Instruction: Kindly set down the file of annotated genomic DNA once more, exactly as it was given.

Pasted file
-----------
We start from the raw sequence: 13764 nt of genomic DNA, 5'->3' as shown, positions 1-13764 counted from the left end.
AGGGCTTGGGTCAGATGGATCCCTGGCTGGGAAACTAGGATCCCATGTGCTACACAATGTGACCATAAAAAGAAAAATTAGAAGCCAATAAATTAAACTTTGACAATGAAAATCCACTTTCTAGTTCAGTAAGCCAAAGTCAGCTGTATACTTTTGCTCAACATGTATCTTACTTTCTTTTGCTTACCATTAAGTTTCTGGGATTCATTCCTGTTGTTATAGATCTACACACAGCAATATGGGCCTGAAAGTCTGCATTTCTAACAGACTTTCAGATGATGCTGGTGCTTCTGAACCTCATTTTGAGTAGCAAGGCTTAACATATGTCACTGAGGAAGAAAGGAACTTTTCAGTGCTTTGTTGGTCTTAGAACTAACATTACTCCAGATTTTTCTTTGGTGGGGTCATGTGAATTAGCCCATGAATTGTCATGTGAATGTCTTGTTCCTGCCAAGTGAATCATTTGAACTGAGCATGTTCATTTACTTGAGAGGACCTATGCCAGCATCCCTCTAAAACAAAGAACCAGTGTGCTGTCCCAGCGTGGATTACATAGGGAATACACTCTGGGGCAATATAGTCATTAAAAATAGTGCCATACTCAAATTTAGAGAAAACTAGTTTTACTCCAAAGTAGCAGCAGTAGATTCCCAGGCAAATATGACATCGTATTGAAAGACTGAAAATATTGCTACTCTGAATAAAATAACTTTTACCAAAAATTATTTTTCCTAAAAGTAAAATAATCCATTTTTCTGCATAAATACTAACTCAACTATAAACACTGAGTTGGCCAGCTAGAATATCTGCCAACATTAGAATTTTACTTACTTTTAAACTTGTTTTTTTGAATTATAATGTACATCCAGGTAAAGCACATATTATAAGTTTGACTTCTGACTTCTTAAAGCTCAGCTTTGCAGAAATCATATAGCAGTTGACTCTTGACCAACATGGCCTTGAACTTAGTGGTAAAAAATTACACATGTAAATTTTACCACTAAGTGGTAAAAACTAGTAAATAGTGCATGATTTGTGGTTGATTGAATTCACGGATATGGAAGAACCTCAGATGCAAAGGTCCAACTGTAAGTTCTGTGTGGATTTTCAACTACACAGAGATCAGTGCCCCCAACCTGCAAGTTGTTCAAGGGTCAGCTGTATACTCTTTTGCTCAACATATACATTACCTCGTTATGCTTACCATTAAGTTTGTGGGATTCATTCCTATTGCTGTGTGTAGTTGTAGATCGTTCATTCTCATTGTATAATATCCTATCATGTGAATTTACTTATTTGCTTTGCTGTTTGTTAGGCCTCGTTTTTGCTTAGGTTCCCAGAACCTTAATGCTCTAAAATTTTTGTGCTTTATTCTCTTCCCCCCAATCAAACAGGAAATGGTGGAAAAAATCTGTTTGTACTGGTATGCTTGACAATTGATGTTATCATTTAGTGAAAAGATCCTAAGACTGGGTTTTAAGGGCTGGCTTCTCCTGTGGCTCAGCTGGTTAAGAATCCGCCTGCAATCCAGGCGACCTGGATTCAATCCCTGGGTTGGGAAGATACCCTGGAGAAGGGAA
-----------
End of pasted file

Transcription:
We start from the raw sequence: 13764 nt of genomic DNA, 5'->3' as shown, positions 1-13764 counted from the left end.
AGGGCTTGGGTCAGATGGATCCCTGGCTGGGAAACTAGGATCCCATGTGCTACACAATGTGACCATAAAAAGAAAAATTAGAAGCCAATAAATTAAACTTTGACAATGAAAATCCACTTTCTAGTTCAGTAAGCCAAAGTCAGCTGTATACTTTTGCTCAACATGTATCTTACTTTCTTTTGCTTACCATTAAGTTTCTGGGATTCATTCCTGTTGTTATAGATCTACACACAGCAATATGGGCCTGAAAGTCTGCATTTCTAACAGACTTTCAGATGATGCTGGTGCTTCTGAACCTCATTTTGAGTAGCAAGGCTTAACATATGTCACTGAGGAAGAAAGGAACTTTTCAGTGCTTTGTTGGTCTTAGAACTAACATTACTCCAGATTTTTCTTTGGTGGGGTCATGTGAATTAGCCCATGAATTGTCATGTGAATGTCTTGTTCCTGCCAAGTGAATCATTTGAACTGAGCATGTTCATTTACTTGAGAGGACCTATGCCAGCATCCCTCTAAAACAAAGAACCAGTGTGCTGTCCCAGCGTGGATTACATAGGGAATACACTCTGGGGCAATATAGTCATTAAAAATAGTGCCATACTCAAATTTAGAGAAAACTAGTTTTACTCCAAAGTAGCAGCAGTAGATTCCCAGGCAAATATGACATCGTATTGAAAGACTGAAAATATTGCTACTCTGAATAAAATAACTTTTACCAAAAATTATTTTTCCTAAAAGTAAAATAATCCATTTTTCTGCATAAATACTAACTCAACTATAAACACTGAGTTGGCCAGCTAGAATATCTGCCAACATTAGAATTTTACTTACTTTTAAACTTGTTTTTTTGAATTATAATGTACATCCAGGTAAAGCACATATTATAAGTTTGACTTCTGACTTCTTAAAGCTCAGCTTTGCAGAAATCATATAGCAGTTGACTCTTGACCAACATGGCCTTGAACTTAGTGGTAAAAAATTACACATGTAAATTTTACCACTAAGTGGTAAAAACTAGTAAATAGTGCATGATTTGTGGTTGATTGAATTCACGGATATGGAAGAACCTCAGATGCAAAGGTCCAACTGTAAGTTCTGTGTGGATTTTCAACTACACAGAGATCAGTGCCCCCAACCTGCAAGTTGTTCAAGGGTCAGCTGTATACTCTTTTGCTCAACATATACATTACCTCGTTATGCTTACCATTAAGTTTGTGGGATTCATTCCTATTGCTGTGTGTAGTTGTAGATCGTTCATTCTCATTGTATAATATCCTATCATGTGAATTTACTTATTTGCTTTGCTGTTTGTTAGGCCTCGTTTTTGCTTAGGTTCCCAGAACCTTAATGCTCTAAAATTTTTGTGCTTTATTCTCTTCCCCCCAATCAAACAGGAAATGGTGGAAAAAATCTGTTTGTACTGGTATGCTTGACAATTGATGTTATCATTTAGTGAAAAGATCCTAAGACTGGGTTTTAAGGGCTGGCTTCTCCTGTGGCTCAGCTGGTTAAGAATCCGCCTGCAATCCAGGCGACCTGGATTCAATCCCTGGGTTGGGAAGATACCCTGGAGAAGGGAA